Global Warming Causes Cold Winters – A Research Error
The cold and snow are extreme this year. Researchers say this is due to global warming. An uncalled assumption, behind of which seems to be a logical reason.
At night it is colder than outside. Similar to this dictum, which stands as a symbol of nonsense, sounds what we hear and read from some climate scientists about the icy winter and especially about March these days: that man-made global warming of all things were responsible for the cold of the last few weeks.
The Alfred Wegener Institute for Polar and Marine Research (AWI) and the Potsdam Institute for Climate Impact Research (PIK) promotes this theory. The claim sounds contradictory. Behind it hides a quite logical relationship, at least at first view. But ultimately, it is difficult to reconcile this claim with the – unfathomable – events between heaven and earth.
We will have a few days or even weeks to ponder it. Still, no real spring weather is in sight, who or whatever may be responsible for that. The news of recent days anything but hopeful: Large parts of Poland are without electricity due to heavy snowfall, Moscow, which is used to cold, announces record snowfalls, in Germany, the winter break for ferry services is still in place in many places, the spring business ruined for plant growers, the brave people who went swimming in Berlin’s Wannsee had almost have to resort to the pickaxe. Slowly, fingers should be crossed that we still experience a spring in 2013 at all.
The relationship between “warming and ice”, which some climate scientists are now promoting again, might work as follows: As it gets warmer, the Arctic sea ice melts (which happened last summer indeed to a record low). The darker water reflects less sunlight than the glistening ice (the “albedo” effect is weaker).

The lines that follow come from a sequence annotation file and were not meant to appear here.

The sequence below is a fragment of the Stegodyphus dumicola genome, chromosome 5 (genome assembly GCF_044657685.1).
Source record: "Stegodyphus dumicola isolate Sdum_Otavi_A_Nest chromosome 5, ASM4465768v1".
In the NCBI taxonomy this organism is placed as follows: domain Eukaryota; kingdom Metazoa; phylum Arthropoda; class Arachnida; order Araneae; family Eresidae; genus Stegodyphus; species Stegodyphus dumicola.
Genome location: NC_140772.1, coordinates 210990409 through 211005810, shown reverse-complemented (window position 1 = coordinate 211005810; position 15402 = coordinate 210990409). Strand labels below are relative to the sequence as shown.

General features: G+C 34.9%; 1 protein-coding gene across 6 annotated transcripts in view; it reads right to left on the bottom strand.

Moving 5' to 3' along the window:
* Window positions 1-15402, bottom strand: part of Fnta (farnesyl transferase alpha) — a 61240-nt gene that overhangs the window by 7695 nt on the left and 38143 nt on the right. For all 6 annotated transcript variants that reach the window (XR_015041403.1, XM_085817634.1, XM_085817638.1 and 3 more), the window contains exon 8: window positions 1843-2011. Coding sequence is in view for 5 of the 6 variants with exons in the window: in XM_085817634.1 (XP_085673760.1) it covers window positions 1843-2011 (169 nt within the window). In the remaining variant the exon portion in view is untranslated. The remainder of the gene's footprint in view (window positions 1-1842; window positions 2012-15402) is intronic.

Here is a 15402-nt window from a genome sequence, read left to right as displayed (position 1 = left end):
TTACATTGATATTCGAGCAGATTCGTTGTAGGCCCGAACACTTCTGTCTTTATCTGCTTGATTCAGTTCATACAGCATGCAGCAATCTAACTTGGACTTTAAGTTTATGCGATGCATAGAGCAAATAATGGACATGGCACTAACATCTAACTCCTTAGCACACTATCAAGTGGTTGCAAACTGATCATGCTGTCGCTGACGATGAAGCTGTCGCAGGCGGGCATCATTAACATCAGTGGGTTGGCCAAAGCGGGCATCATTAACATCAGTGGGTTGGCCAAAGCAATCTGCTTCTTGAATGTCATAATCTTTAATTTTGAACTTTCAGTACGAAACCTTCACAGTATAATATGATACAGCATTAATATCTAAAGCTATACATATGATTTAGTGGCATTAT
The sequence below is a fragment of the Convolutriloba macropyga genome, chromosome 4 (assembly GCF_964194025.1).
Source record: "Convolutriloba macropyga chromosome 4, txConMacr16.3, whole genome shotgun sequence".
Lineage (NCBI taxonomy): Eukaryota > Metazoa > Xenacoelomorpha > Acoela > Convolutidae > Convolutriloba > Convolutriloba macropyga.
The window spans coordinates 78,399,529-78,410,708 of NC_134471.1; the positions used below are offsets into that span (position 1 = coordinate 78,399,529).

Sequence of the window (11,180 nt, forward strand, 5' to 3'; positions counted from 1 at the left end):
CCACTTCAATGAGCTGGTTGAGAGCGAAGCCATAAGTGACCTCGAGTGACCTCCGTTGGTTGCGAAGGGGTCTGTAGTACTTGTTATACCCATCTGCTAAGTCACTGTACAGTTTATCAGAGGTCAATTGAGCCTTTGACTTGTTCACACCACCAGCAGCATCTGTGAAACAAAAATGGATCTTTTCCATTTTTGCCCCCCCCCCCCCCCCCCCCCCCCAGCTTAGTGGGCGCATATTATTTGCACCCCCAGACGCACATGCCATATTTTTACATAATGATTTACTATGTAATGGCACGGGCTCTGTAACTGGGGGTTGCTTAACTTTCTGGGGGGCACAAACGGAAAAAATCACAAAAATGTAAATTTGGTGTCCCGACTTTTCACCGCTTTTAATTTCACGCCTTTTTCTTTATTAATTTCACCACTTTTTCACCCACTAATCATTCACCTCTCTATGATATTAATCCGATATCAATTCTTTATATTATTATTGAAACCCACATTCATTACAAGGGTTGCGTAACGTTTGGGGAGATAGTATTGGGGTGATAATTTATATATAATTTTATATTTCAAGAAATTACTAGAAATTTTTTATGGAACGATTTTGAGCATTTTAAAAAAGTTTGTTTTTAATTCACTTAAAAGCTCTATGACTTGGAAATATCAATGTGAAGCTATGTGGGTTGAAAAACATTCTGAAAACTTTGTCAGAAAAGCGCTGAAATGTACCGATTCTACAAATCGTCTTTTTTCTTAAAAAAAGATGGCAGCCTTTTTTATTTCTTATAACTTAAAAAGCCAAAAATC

The result: the northern North Atlantic is heating up as a black car in the Italian summer. This reduces the difference between the Arctic and the tropical Atlantic, between Iceland low and Azores high: The air pressure difference, the “North Atlantic Oscillation” (NAO) weakens.
The Atlantic determines our weather
This oscillation, however, is the force with which the Atlantic determines our weather. If it is weak, we are no longer exposed to the mild coastal climate, but to the extreme continental climate from the east: hot during the summer, cold in the winter. The Potsdam Institute (PIK) thinks that particularly the Barents-Kara Sea in the north of Scandinavia and Western Russia as the place that is determining our winter weather.
There, a warmer sea would create a high pressure area, which – like all the high pressure areas – would rotate the winds clockwise around it and thus pushes the cold, north-eastern continental air to us. That is the theory.
First: The whole thing would have sounded more credible if not for years, at times of milder winters, climate researchers had spread the message that global warming would definitely allow no more winter weather in Germany; snow would a thing of the past. If now, after the winters got icier again the last decade, the contrary is claimed, it sounds very arbitrary.
It raises the suspicion that, no matter how the weather and the climate develops, everything can be explained by climate change caused by carbon dioxide. Additionally, the climate scientists, who are now struggling for credibility, have in earlier years, when meteorologists made the cyclical NAO fluctuations responsible for the time warmer winters in the 1990s, always fought this view and did not admit no other causes than man-made global warming, and certainly no natural ones.
No global warming for one and a half decades
Too late for a credible u-turn, you could say. This, however, is true also for another reason. It has not warmed globally for a good decade and a half. Despite the fact that the carbon dioxide emissions continue to rise faster, the temperature remains stubbornly stagnant (the British Met Office predicts that the standstill will continue until at least 2017).